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Kamloops  

Application for another ride-sharing service in Kamloops rejected

As Kamloops waits for the city's first ride-hailing app to launch, the Passenger Transportation Board (PTB) has rejected the application of a potential competitor, the independent licensing tribunal announced today (Feb. 28).

Uride, a ride-sharing company currently operating in Ontario and Manitoba, had their application — which included plans to launch in Kamloops, Kelowna, Nanaimo and Prince George — turned away by the board, citing a failure to understand safety regulations as a big reason.

"The Board determined that Uride’s business plan fails to demonstrate a comprehensive understanding of the passenger transportation business in British Columbia generally, and of the (Passenger Transportation Act), (Passenger Transportation Regulation) and the requirements under the (National Safety Code), specifically. Instead, its business plan focusses mainly on the company’s profile, marketing strategies and sales," reads the ruling.

However, Uride says there was some confusion over what they needed to provide in their application.

"Basically, there were a lot of documents that weren't originally requested in our initial application which they want now, so we're happy to resubmit that," says CEO and founder Cody Ruberto. 

In order to be approved, the PTB must find that: A) there is a public need for the service the applicant proposes to provide under any special authorization, B) the applicant is a fit and proper person to provide that service and is capable of providing that service, and C) the application, if granted, would promote sound economic conditions in the passenger transportation business in B.C.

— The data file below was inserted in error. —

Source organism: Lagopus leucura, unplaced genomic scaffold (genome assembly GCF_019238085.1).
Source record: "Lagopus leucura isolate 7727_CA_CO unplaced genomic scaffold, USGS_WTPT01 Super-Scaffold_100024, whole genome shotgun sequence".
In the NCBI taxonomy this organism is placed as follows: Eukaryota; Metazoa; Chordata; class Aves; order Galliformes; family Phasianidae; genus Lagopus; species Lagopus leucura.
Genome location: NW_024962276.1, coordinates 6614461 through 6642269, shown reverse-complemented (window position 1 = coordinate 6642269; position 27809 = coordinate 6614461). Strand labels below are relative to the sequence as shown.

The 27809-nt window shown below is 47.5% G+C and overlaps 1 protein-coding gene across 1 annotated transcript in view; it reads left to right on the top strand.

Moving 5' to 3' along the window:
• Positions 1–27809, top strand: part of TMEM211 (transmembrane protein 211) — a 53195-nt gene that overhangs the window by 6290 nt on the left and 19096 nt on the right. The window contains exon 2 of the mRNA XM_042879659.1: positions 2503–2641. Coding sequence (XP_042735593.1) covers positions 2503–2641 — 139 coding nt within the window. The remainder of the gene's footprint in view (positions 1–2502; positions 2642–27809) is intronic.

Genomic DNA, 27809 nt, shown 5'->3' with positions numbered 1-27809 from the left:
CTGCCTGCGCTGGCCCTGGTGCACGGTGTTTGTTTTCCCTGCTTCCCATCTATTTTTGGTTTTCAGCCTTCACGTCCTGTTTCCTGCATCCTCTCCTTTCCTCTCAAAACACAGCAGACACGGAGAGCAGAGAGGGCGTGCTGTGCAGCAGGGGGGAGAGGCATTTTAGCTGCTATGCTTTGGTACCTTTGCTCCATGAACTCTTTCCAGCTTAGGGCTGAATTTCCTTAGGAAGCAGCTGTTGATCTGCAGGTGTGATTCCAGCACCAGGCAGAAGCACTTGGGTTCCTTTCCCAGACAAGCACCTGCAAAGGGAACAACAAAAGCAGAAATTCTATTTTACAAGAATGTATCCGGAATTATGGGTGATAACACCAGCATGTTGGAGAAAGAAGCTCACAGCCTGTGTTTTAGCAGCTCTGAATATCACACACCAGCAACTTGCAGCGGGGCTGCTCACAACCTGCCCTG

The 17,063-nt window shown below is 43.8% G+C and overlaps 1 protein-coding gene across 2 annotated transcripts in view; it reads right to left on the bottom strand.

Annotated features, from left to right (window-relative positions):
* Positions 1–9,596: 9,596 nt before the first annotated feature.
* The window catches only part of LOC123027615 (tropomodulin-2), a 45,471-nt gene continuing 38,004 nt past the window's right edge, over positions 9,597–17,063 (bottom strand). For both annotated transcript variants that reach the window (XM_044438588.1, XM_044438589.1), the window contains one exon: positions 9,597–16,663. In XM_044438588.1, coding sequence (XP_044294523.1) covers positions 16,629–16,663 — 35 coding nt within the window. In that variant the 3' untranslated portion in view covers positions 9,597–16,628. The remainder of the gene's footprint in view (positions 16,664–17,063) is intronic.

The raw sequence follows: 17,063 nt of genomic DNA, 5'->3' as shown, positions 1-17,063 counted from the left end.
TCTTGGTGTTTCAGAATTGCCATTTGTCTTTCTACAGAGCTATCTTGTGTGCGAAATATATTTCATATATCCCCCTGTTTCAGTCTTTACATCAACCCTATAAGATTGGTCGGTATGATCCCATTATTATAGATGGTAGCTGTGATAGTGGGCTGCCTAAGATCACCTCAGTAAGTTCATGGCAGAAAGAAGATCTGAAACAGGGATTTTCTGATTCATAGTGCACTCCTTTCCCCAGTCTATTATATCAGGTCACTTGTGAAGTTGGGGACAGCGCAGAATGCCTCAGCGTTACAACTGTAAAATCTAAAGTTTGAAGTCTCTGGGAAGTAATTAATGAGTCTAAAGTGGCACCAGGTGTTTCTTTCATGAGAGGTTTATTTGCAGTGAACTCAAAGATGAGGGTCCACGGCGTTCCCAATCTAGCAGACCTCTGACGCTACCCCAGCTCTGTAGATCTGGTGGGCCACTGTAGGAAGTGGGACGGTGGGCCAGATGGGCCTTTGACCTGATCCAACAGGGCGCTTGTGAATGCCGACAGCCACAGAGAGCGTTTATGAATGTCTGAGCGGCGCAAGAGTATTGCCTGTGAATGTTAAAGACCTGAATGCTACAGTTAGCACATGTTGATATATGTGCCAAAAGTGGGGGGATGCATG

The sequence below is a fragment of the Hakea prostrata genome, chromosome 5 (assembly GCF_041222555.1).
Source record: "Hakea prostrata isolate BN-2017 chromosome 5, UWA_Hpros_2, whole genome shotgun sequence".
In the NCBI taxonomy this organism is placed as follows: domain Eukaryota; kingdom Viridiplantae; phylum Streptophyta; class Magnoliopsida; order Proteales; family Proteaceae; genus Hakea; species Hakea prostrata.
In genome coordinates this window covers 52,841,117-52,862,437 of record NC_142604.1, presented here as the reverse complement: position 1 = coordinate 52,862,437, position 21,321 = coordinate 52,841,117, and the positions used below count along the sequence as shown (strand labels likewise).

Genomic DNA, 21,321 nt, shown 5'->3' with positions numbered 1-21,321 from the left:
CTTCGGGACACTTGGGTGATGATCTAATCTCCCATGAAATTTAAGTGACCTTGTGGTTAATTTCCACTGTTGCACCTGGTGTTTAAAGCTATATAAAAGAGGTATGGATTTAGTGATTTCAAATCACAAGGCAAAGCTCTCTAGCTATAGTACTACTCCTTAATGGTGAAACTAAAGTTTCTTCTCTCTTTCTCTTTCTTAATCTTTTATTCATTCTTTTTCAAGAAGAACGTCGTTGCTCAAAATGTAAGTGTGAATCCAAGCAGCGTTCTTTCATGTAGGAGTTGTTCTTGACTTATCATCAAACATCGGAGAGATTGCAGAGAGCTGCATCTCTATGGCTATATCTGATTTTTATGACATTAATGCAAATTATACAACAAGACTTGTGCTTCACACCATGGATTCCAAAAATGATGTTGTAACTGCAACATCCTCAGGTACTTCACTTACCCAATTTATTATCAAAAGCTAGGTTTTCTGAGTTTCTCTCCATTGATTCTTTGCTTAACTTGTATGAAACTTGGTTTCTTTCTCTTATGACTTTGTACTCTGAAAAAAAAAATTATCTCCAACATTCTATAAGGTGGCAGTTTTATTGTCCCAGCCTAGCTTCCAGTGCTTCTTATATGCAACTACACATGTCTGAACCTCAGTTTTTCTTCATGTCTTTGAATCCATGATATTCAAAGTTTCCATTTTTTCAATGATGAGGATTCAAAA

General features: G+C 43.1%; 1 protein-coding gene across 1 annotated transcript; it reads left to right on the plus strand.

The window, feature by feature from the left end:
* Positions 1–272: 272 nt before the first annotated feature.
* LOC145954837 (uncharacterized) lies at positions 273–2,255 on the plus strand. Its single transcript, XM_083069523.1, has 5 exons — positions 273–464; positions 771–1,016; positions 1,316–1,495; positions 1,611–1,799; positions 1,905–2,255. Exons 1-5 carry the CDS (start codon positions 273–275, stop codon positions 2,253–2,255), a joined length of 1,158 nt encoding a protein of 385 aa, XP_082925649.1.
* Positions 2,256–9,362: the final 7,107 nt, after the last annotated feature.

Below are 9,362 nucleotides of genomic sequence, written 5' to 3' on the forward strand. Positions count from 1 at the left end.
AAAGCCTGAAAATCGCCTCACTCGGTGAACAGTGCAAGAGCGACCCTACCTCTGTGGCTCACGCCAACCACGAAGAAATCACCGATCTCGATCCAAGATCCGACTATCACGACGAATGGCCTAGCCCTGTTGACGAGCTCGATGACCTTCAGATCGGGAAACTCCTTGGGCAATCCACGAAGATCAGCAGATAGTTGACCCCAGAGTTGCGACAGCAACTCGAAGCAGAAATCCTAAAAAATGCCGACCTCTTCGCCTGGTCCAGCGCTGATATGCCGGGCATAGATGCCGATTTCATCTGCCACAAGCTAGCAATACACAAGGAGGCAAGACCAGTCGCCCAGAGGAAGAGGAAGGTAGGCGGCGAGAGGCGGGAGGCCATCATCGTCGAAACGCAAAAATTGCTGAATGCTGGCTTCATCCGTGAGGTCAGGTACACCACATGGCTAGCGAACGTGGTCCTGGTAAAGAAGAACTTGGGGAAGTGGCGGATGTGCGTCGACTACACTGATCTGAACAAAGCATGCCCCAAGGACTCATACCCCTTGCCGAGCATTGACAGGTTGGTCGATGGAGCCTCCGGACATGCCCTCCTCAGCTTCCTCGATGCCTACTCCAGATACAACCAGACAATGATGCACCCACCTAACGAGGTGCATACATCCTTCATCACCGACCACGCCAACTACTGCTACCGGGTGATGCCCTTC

While Uride was found to be "a fit and proper person," its application was rejected under section B because it was unable to show it was capable of providing the service, as a result of a business plan that didn't address concerns like pre- and post-trip vehicle inspections and how potential incidents with a client or an accident would be handled.

Ruberto says they have all that information, but it's in the company's procedure manual, not in the business plan.

He isn't sure when they'll be resubmitting their application, noting they want to follow up with the PTB and clarify exactly what they want. 

"We're happy to submit all those documents now and I hope that a turnaround is quick because Kamloops deserves ride sharing and we want to get in there and make a difference," he says. 

The company was also dinged for failing to "demonstrate knowledge of the role of the Insurance Corporation of British Columbia in this province."



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